November 07, 2019
4 Minute Read
Rory GowanTo concentrate on one thing, to be totally focused on something without letting your mind wander is a genuine (if often elusive) goal for many of us. It is also something that is critical when we are cupping coffee. Research has shown that a dedicated meditation practice can improve productivity and even alleviate depression1, but can it really make you a master coffee taster? Meditation helps cultivate mindfulness, and in this post we will explore the effect of mindfulness on cupping performance, and vice versa. Mindfulness has been described as a mental state reached by focusing one's awareness on the present moment, while calmly acknowledging and accepting one's feelings, thoughts, and bodily sensations. In this distracted age, this state can be especially difficult to achieve. Even when we are drinking coffee, we are seldom doing only that: when was the last time you sat in a café, enjoying your beverage without checking your phone, or reading, or catching up with a friend?
Cupping demands that we be keenly aware of what we are doing; this is part of the reason why at Caravela we cup all our coffees blind when re-analysing samples in our verification offices. External influence is a big problem for all types of tasting. A study by Rosemarie Neuninger at Otago Universty in New Zealand demonstrated how being aware that a bottle of wine has won a well-known award can directly affect your perception of how ‘good’ it is2. This type of bias can come in many forms if you have information regarding what you’re about to taste, such as the harvest conditions, variety, producer, or region that the coffee came from. Knowing any of these details can affect your perception, and it becomes more difficult to maintain objectivity about something when you already have an opinion about it.
Being mindful here will help but limiting available information before tasting is the most effective way to eliminate this bias. Much of the empirical evidence regarding tasting has flowed from the wine industry and related concerns; from these studies we know that influence is a huge issue but also that there are limits to how much an individual can focus. Robert Hodgson, who has been published in the Journal of Wine Economics, noted "I think there are individual expert tasters with exceptional abilities sitting alone who have a good sense, but when you sit 100 wines in front of them the task is beyond human ability." This would suggest that if we create an environment that limits bias, then a problem that we face as cuppers is a lack of focus or mindfulness- and not necessarily one of natural ability. Working on being mindful is the key. Of course, there is a limit and understanding this means better organizing the way we cup, in terms of numbers of samples that are realistically to be analysed carefully, as well as limiting the available information and ignoring background noise.
Background noise can come in many forms and is different from bias brought on through having prior information about what you are cupping. It includes any type of distraction; for example, cupping in a new environment such as origin, or stress from needing to make fast decisions based on your cupping results. These types of factors are more difficult to control externally, and in general are better mitigated through improving your focus by being more mindful. Speaking to our Director of Quality in Colombia, Alexis Villamil, her experience supports this idea. When Alexis first started cupping, her lab needed to be a distraction-free zone. “Working in a purchasing station, there are always so many different things to do at once,” she recalls of her first role at Caravela. “[Cupping] was very challenging for me, as I would start and then a producer would arrive and I would have to pause to assist them, and in doing so I would lose my train of thought about the coffees I was cupping.” Even the sound of the radio would divert her attention, causing no small amount of frustration. After years of years practice, she can now block out both internal and external distractions, while managing cupping sessions that feature many more samples on the table. Though she has more on her plate than ever, Alexis can compartmentalize these demands into small chunks and focus on the task at hand, however briefly. “For me, taking advantage of the small moments of time that I had was really important, and, although challenging to start with, this got much easier over time.”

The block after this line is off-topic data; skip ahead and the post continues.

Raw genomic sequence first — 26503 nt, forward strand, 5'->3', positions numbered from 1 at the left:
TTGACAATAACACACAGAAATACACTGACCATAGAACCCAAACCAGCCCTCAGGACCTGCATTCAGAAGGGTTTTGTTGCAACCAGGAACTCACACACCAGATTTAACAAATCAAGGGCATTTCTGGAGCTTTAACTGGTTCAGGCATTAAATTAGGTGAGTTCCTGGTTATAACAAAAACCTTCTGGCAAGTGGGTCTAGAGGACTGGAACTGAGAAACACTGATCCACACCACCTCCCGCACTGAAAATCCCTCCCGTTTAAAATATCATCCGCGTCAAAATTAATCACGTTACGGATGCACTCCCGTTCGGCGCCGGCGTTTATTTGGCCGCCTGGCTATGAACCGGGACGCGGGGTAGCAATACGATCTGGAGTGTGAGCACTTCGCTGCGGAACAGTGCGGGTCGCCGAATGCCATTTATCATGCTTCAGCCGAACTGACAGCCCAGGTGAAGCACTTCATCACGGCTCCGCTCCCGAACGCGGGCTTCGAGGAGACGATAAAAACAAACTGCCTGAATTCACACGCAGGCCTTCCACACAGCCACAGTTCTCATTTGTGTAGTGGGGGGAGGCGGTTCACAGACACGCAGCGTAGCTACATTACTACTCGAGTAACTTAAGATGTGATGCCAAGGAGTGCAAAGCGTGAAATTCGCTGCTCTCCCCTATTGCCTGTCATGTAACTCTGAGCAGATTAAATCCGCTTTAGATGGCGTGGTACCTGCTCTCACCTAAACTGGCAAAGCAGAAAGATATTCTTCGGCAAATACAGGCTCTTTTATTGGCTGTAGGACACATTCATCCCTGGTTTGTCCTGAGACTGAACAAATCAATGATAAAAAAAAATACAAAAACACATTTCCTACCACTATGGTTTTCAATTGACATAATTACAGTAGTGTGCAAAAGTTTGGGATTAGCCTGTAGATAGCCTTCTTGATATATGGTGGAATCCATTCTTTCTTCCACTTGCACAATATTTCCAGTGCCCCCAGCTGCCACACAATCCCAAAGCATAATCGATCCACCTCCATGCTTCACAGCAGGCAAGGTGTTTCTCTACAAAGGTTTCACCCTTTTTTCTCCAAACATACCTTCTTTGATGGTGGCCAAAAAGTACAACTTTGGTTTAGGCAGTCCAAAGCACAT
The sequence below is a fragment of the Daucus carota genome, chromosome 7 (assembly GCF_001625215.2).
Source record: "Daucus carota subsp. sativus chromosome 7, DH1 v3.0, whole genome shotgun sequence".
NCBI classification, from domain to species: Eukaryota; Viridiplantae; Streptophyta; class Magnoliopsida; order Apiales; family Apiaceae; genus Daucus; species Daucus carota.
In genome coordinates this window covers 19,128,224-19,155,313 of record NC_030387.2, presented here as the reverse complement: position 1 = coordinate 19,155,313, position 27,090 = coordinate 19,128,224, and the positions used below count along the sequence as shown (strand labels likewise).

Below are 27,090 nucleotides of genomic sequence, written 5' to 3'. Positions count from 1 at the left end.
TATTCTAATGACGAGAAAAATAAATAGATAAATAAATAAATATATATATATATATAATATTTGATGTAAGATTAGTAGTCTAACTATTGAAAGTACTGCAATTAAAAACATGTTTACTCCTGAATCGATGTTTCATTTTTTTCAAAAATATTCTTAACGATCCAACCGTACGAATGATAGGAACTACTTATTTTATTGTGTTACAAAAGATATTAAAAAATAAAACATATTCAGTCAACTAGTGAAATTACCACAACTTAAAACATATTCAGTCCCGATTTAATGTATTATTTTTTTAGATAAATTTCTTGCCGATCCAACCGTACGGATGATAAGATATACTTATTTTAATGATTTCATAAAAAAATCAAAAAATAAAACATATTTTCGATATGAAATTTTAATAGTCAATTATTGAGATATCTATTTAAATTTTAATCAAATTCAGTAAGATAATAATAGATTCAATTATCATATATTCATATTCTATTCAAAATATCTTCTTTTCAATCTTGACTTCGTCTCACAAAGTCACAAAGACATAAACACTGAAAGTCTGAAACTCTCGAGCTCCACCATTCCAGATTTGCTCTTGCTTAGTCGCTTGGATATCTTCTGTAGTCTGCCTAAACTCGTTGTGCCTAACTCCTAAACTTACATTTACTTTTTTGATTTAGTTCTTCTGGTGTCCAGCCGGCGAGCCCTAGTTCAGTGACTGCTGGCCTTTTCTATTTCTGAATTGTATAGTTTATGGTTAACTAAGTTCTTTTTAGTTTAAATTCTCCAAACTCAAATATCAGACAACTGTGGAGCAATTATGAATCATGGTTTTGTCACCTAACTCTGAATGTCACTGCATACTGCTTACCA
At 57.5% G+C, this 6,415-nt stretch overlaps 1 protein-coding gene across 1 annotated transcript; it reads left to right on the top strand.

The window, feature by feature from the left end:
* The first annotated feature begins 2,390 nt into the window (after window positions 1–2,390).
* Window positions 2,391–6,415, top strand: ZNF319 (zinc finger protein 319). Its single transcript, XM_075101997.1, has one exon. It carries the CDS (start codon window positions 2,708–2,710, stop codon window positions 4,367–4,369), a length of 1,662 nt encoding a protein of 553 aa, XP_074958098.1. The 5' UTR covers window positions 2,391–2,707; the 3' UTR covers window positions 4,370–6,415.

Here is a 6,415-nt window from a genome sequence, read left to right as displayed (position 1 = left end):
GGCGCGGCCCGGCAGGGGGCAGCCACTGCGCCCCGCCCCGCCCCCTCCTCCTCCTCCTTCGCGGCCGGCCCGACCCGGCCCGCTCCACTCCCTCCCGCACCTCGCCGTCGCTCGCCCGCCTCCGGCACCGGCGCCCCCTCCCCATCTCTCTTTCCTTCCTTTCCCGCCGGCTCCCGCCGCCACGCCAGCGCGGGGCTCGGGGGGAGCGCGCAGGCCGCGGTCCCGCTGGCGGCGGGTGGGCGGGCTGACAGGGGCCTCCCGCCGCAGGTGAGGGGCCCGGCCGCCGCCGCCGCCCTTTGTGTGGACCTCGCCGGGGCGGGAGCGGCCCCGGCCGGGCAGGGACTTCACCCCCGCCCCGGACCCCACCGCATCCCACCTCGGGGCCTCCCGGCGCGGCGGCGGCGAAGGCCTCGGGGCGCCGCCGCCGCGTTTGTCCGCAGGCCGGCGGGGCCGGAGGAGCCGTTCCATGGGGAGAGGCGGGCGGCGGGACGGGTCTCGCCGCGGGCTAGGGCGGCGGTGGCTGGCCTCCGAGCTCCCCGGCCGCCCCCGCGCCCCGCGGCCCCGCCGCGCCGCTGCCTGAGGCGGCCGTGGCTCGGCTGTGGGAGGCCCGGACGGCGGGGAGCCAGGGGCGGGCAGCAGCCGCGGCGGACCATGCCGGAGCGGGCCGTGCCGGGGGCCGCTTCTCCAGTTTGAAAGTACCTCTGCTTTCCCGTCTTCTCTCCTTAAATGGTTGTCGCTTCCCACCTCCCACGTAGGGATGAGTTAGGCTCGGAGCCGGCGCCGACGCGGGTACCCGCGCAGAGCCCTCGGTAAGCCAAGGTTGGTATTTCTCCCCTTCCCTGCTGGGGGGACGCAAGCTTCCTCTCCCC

Cultivating mindfulness does seem to have an influence on your ability to cup. Not just in terms of being fully objective, but to also be consistent with results and to limit the effect of some of the “background noise”. It can also help to increase the quantity of samples that can be evaluated while cupping. Another way to look at this, however, is that frequent cupping can also offer some of the benefits experienced by regular meditators. Achieving a high standard of control over your mind takes time and practice; just like going to the gym or learning a new language, it requires a great deal of dedication if you are going to make progress. In this regard, cuppers may have a competitive advantage in terms of achieving mindfulness, as they are often required to practice their craft several times a day. Although being more mindful can make you a better cupper, the process of cupping also has the benefit of being an opportunity to work on and to practice mindfulness in your daily working life.
1. How meditation helps with depression
2. Winning wine
Rory Gowan started his coffee career with Caravela in 2018. Passionate about food, agriculture and people he has been able to apply these interests within the coffee industry. Rory is a graduate of Otago University in New Zealand and has a background in Anthropology and Marketing.